JOHANNESBURG, February 23 – South African bishops from the Anglican church on Friday added their voice to the rising chorus of disapproval of this week’s increase in value-added tax (VAT), saying ordinary citizens were being compelled to pay for gaps in the budget caused by corruption.
In a terse statement, the Synod of Bishops of the Anglican Church of Southern Africa said the Anglican Church of Southern Africa was very concerned about the one percent VAT increase, announced by finance minister Malusi Gigaba in his budget speech on Wednesday.
“It is distressing to us that the ordinary citizens of South Africa are being called upon through increased VAT to fill the gaps in government finances which are partly a result of massive maladministration and corruption, especially in state-owned enterprises,” said the statement.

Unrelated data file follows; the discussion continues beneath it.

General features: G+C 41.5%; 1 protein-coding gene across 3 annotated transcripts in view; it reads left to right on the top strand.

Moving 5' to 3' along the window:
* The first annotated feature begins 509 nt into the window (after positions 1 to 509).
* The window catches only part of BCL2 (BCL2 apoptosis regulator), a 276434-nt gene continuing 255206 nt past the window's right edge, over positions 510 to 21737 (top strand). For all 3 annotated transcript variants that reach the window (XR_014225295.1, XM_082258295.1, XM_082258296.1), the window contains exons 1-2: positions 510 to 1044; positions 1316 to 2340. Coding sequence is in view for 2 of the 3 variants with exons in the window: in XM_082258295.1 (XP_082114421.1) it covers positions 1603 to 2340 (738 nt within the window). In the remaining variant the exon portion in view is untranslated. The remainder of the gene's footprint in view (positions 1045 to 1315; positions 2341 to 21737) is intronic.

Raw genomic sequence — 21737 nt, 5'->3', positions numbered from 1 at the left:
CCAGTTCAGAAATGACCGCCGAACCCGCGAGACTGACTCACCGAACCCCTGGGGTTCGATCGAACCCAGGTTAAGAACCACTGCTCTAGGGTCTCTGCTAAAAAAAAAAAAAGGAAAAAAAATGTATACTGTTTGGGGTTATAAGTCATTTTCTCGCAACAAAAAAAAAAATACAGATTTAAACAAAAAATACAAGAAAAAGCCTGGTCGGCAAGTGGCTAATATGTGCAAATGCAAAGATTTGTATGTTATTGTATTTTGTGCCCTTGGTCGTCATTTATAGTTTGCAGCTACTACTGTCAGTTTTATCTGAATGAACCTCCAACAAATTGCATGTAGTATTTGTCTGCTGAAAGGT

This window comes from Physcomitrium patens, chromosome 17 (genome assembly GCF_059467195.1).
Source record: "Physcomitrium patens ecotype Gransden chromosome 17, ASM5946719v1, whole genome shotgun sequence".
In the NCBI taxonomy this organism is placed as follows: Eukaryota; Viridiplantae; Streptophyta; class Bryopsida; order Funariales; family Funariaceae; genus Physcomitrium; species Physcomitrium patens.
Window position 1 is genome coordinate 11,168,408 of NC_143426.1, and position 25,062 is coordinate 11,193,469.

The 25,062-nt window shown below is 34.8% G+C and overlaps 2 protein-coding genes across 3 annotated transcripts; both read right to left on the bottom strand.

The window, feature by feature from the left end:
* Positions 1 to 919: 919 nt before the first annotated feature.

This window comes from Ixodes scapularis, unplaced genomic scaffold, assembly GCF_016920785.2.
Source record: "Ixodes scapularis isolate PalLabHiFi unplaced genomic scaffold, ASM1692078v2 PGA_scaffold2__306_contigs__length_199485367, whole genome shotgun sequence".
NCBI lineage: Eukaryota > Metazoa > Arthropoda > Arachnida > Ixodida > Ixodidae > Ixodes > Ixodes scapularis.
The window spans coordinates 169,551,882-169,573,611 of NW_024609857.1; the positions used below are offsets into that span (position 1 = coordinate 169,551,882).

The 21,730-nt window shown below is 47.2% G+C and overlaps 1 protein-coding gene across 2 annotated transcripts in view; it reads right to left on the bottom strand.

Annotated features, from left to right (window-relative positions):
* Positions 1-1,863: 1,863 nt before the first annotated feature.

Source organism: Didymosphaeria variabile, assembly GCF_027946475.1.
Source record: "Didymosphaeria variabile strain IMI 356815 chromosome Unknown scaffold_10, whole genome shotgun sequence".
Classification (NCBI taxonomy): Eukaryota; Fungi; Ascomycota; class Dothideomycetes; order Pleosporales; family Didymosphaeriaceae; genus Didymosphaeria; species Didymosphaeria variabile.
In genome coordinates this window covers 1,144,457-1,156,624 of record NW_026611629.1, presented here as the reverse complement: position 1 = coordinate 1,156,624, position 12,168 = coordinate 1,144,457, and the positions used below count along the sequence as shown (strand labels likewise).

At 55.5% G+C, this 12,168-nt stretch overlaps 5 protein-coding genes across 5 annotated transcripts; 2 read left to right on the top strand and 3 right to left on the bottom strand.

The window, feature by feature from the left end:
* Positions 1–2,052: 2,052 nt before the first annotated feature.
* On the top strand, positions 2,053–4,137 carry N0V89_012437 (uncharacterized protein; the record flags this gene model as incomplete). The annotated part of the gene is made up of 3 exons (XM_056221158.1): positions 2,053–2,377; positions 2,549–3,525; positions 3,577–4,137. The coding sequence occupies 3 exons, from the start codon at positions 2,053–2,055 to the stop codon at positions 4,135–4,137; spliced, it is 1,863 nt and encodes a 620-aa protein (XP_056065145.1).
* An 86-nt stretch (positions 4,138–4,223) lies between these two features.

“We urge the South African government, as we have urged all governments in our region, to develop budgets which help the poor, to expose corruption and ensure that those who perpetrate it, whether in the private or public sector, are brought to justice.”
The increase, which comes into effect on 1 April, was the first time VAT was raised since 1993. It now stands at 15 percent.
South Africa is battling an R50 bn revenue shortfall largely blamed on the poor administration of state-owned enterprises, corruption, and poor tax collection.
Unions and other concerned non-governmental organizations have lambasted the new administration under President Cyril Ramaphosa for the move which they say will hurt the poor the most.
– African News Agency (ANA)